From 1 Million Cups to the Shark Tank

There’s more to Tulsa than oil and Bible colleges.

by Peter White

What do I know about entrepreneurship?

Up until about two years ago, absolutely nothing.

Two years ago, I stumbled upon the local community of entrepreneurs. Or maybe it was they who stumbled into me.

See, at the time I was curating the space next to Foolish Things Coffee. A couple young entrepreneurs approached me asking to use the space, telling me they’d convinced this national organization to sponsor a local meetup. They were friends, and I wanted to support them, so I said, “Of course!”

Just what is 1 Million Cups? It’s sponsored by the Kauffman Foundation out of Kansas City. Currently there are 74 groups that meet all across the country, all at the same hour each week. One or two entrepreneurs share their company to the community and get feedback. It was sparked by idea: What if a million startups gathered and shared their ideas over cups of coffee? Hence, the name “1 Million Cups.” I’ve heard it called “a support group for entrepreneurs.”

Why do I go to 1 Million Cups? I’m not an entrepreneur. I don’t know how to start a business. And if I did, I don’t know what business that would be.

Here’s the thing: I really love meeting someone who opens up a whole new corner of the universe to me. And more often than not, this happens to me each week at 1 Million Cups.

Here are three reasons I try to make it as often as my schedule allows:

The really interesting people.

Just this week I found myself sitting next to Don, who used to be a farmer, but sold his farm and is in the midst of creating a platform to directly connect farmers and consumers. On the other side of me was Garry, who showed me an app he’s working related to risk management. I had no idea what risk management was. But now there’s an app for that.

Then there’s Randy, who’s a part of the local Launch Out community. Scott from Colorpop. Andy at November Sundays. Rebecca from The Mine. Joe who’s a local novelist. Alex of JobPact. Dustin from 36DegreesNorth. Kersten of Speakeasy Strategies. Geoffrey at Spiked Mace Software. These are some great and helpful people doing amazing stuff in Tulsa.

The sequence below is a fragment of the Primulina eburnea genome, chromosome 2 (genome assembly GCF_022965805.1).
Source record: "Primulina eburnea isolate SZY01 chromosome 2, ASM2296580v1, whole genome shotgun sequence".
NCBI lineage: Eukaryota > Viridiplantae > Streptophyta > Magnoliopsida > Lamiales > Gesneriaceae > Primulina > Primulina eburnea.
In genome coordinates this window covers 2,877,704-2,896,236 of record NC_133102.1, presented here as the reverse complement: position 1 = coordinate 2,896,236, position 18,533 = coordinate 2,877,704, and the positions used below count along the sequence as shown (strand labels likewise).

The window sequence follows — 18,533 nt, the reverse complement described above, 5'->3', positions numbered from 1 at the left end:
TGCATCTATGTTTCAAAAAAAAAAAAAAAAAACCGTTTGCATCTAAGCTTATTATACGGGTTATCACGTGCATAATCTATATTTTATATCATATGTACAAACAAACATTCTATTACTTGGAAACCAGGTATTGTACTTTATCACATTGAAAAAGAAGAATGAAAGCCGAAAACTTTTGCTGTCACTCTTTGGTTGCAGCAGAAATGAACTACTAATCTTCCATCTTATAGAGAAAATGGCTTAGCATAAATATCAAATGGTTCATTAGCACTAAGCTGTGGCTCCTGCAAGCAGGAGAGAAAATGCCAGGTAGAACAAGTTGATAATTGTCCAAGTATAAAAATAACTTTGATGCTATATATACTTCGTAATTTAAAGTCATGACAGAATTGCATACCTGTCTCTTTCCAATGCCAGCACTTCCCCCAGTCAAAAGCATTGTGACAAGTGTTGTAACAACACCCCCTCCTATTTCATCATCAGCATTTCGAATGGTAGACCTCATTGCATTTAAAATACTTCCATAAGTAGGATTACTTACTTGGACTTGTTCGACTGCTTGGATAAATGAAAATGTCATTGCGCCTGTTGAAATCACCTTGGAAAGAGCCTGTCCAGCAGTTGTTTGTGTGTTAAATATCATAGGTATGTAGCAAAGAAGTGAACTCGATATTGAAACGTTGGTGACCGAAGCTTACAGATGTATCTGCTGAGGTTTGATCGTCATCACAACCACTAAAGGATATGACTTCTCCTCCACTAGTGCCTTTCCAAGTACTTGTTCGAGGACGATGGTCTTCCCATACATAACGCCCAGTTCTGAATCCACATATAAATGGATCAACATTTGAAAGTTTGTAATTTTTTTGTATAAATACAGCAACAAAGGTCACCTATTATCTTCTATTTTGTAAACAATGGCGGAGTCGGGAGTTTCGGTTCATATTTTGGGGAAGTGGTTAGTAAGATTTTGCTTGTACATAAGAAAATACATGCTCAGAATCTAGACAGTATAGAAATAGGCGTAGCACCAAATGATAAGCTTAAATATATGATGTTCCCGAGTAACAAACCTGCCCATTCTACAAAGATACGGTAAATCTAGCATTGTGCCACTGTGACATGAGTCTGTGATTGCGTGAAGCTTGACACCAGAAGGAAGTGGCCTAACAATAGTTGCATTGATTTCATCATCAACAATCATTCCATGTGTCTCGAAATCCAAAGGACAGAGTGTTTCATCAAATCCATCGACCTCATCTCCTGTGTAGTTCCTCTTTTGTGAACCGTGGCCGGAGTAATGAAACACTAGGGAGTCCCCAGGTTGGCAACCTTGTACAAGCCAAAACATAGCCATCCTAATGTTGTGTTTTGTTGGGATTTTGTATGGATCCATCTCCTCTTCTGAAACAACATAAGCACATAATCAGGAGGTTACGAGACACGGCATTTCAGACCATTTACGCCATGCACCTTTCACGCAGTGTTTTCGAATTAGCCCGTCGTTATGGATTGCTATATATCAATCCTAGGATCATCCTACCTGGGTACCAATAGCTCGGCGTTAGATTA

The really interesting stories about products and companies.

This week there was a presentation about the Tulsa American Film Festival. It starts next week, will showcase Oklahoma-based filmmakers, and you can find it at Circle Cinema, the Woody Guthrie Center, and Gilcrease Museum.

Last week, a professor from OU shared how writing a Chinese opera started him down the road of creating a software for teaching native Chinese speakers how to more easily pronounce English. I’d never before thought about what it might be like to pronounce English words if all I knew was the Chinese alphabet (where every letter includes two sounds).

A couple months ago, the Tulsa Roughnecks shared their story of bringing professional soccer to Tulsa. Each week, you’re bound to hear a good story. As a baseball purist, I’d bristled at the sight of soccer turf on the ONEOK Field infield dirt. But having heard their story, I may just need to see a match next season.

The really interesting way of looking at the world.

The typical format of the hour allows for two presenters who get six minutes to share what they’re working on followed by about 20 minutes of questions from the community. “Where did you get that idea?” “How does it scale?” “What was your experience with Kickstarter?” “What’s it like selling through Amazon?” “How did you come to the decision to pivot?” “How is that really different from your competitors?” “Not to be a wet blanket, but did you know that product already exists?”

Every week there are a wide array of people, from brand new entrepreneurs to well-seasoned ones that have started and failed and started and failed and started again. It’s always a genuine spirit of collegiality and community that forges connections. Every presentation finishes with a host asking the presenter, “How can we as the community help you?” That same spirit of helpfulness I’ve found creeping into my own conversations.

That was almost two years ago that 1 Million Cups Tulsa got started and I started rubbing shoulders with entrepreneurs.

So what do I know about entrepreneurship now?

Well, first of all, I have a whole new group of friends who are teaching me how to ask better questions in the in’s and out’s of my daily work.

Second, I know that named Tulsa to best place to live for young entrepreneurs. There’s more to Tulsa than oil and Bible colleges.

Third, from Cultivate918 to The Forge to 36DegreesNorth, there’s a whole network of people investing in Tulsa, solving unique problems, and making this a better and more exciting city to live in.

And last, there are local entrepreneurs getting national media exposure. Last December, popular food truck Lone Wolf Banh Mi was featured on CNBC’s reality show Restaurant Startup. And tonight, set your DVRs for 8 pm on ABC. Local startup, and previous 1 Million Cups presenter, Two Guys Bow Tie Company will be on Shark Tank.

1 Million Cups Tulsa meets every Wednesday, 9 am to 10 am, at the TCC Center for Creativity downtown.

Peter White is both a Tulsa native and transplant, having moved away for 9 years and returning 6 years ago. He probably spends too much money supporting the downtown food economy. When not eating within the IDL with his wife, he can be found watching Netflix, whining about the Seattle Mariners’ pitiful offense, reading a theology book, keeping his toddlers from stealing each others’ goldfish crackers, or being a minister of First Methodist. He can be followed on Twitter @thatpeterwhite.

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